1. A diaphragm pump as suction pump, in particular for generating a vacuum, with an elastic pump diaphragm which is driven by a motor via a crank mechanism by means of a connecting rod and which spans a pump chamber provided in a base plate, characterized in that the pump chamber wall provided in the base plate extends in a conically widening manner from a central flat base section to the side edge, and the diaphragm spanning the pump chamber is configured and arranged in such a way that it bears substantially tightly against the entire pump chamber wall, and the side edge thereof, at the top dead center (TDC) of the connecting rod, with the result that there is practically no remaining dead space at the TDC of the connecting rod, the diaphragm being made of substantially inherently stiff elastic material of predetermined thickness and configuration, and its deformation, with simultaneous pretensioning, for adaptation to the pump chamber wall and the side edge of the pump chamber upon the connecting rod's stroke in the direction of the TDC, being ensured by at least one circularly extending recess in the rear wall of the diaphragm, which recess forms a hinge that can be elastically pretensioned.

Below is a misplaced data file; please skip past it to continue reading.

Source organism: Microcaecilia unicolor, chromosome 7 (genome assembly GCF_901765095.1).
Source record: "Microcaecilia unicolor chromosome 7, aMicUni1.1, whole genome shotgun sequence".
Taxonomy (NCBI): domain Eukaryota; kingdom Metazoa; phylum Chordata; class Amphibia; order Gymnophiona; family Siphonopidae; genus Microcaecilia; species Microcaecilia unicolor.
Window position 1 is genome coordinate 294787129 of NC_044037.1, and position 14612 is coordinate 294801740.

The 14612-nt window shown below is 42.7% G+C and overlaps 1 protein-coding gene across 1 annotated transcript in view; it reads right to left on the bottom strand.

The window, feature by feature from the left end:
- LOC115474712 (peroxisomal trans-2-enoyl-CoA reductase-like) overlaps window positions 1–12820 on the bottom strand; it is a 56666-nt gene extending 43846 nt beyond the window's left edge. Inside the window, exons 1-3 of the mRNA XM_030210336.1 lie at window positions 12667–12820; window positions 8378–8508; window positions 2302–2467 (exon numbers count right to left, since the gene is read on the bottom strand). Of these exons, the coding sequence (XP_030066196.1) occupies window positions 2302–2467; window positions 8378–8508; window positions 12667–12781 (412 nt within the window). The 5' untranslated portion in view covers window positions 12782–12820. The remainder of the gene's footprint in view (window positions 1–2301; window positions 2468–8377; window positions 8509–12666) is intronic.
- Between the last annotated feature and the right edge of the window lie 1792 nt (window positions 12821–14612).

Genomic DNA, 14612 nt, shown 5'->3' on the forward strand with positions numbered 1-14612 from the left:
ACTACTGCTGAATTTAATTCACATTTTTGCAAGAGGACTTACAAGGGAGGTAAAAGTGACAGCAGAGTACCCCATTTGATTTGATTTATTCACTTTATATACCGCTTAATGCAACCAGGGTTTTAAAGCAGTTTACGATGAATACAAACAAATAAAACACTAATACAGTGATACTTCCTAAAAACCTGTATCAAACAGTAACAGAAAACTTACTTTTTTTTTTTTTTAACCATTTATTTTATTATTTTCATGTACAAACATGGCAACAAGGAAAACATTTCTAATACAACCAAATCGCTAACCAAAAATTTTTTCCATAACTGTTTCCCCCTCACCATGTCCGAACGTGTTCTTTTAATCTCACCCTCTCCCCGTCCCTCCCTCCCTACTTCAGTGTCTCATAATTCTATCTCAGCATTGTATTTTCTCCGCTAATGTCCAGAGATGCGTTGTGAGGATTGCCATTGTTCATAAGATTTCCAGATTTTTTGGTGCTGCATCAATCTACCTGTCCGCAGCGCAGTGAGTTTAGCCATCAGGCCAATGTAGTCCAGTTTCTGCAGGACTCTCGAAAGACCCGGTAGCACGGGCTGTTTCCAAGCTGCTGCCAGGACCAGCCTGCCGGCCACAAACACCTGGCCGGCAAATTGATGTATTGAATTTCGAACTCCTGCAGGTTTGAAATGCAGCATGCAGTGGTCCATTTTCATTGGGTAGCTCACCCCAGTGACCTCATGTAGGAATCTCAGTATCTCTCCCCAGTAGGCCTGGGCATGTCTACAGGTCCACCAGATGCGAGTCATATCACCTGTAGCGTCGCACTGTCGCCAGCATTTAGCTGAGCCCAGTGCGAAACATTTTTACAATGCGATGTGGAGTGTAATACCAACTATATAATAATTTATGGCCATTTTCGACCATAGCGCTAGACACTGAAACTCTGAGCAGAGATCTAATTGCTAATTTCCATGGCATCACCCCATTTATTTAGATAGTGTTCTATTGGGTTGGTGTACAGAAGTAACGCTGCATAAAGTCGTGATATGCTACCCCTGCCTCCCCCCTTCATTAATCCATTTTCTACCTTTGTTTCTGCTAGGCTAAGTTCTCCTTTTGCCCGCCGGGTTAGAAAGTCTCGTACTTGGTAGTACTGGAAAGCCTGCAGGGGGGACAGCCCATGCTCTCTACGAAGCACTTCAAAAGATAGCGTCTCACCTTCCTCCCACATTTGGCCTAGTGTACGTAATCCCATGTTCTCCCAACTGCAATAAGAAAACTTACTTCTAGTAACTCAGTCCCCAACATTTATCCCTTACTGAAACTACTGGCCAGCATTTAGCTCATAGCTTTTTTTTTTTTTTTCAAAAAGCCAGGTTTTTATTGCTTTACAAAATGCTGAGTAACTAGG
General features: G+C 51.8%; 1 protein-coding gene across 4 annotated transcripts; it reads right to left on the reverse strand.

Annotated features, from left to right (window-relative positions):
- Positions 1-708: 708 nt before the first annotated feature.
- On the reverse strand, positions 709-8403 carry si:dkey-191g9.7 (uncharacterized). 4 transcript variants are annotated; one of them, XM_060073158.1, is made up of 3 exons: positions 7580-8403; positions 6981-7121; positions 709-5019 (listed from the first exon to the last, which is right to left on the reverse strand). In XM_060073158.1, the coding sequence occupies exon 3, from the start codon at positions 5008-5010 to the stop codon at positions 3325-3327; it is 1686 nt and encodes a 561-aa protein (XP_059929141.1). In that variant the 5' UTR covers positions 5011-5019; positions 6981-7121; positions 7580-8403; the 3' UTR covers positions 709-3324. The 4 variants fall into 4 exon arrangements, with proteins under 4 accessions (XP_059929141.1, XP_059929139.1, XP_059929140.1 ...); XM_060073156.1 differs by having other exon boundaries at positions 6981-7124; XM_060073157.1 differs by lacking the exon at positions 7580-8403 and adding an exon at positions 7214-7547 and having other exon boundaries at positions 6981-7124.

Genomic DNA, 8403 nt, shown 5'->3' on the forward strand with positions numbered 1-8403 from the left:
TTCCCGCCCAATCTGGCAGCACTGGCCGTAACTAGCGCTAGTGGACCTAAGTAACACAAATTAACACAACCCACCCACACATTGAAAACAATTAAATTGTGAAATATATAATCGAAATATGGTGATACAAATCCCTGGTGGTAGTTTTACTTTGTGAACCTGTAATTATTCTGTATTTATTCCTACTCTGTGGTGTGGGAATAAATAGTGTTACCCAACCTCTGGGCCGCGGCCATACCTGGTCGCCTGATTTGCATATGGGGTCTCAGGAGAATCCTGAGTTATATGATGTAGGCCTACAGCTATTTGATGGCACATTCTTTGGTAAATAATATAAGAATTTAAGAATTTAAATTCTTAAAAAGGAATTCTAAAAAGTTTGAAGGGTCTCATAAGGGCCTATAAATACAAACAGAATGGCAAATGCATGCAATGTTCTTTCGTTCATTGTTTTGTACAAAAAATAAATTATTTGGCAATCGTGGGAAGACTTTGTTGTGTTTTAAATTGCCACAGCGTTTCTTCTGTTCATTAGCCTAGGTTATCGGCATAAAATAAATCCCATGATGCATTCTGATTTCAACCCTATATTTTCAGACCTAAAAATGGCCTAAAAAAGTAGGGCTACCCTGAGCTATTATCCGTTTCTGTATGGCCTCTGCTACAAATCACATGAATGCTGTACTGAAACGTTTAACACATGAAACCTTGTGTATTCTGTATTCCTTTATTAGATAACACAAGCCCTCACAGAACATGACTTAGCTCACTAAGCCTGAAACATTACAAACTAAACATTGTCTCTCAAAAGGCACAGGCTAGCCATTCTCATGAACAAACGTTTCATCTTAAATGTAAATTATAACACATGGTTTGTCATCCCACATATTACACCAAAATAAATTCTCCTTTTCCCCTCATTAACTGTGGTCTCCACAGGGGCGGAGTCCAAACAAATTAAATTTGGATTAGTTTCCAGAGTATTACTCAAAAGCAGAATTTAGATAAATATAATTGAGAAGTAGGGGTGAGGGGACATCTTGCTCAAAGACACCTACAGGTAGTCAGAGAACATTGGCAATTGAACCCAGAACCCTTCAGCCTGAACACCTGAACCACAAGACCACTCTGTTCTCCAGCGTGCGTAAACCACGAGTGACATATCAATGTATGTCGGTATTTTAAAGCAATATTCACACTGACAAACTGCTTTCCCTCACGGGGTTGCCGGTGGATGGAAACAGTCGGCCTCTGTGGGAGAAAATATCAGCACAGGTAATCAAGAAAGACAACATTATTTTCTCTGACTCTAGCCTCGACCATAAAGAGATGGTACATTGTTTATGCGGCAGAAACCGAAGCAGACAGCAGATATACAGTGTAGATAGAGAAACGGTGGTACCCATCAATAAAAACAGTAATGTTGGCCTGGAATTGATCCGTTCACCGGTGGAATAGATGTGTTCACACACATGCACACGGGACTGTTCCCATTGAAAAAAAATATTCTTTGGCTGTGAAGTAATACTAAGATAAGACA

2. The diaphragm pump as claimed in claim 1, characterized in that the circular recess in the rear wall of the diaphragm lies approximately in the area over the transition between the flat base section of the pump chamber and the conically widening wall section.
3. The diaphragm pump as claimed in claim 1 or 2, characterized in that a further circularly extending recess is provided in the rear wall of the diaphragm, which recess is concentric to the first recess in the area over the side edge of the pump chamber.
4. The diaphragm pump as claimed in one of claims 1 through 3, characterized in that inlet and outlet valves are provided in the base section of the pump chamber, which valves are arranged on the rear face of the thin-walled base plate in the area of said base section so that minimal dead spaces remain between valves and the pump chamber.
5. The diaphragm pump as claimed in one of claims 1 through 4, characterized in that the diaphragm is made of silicone and has, for example, a hardness of ca. 80 Shore.
International Classification: F04B017/00;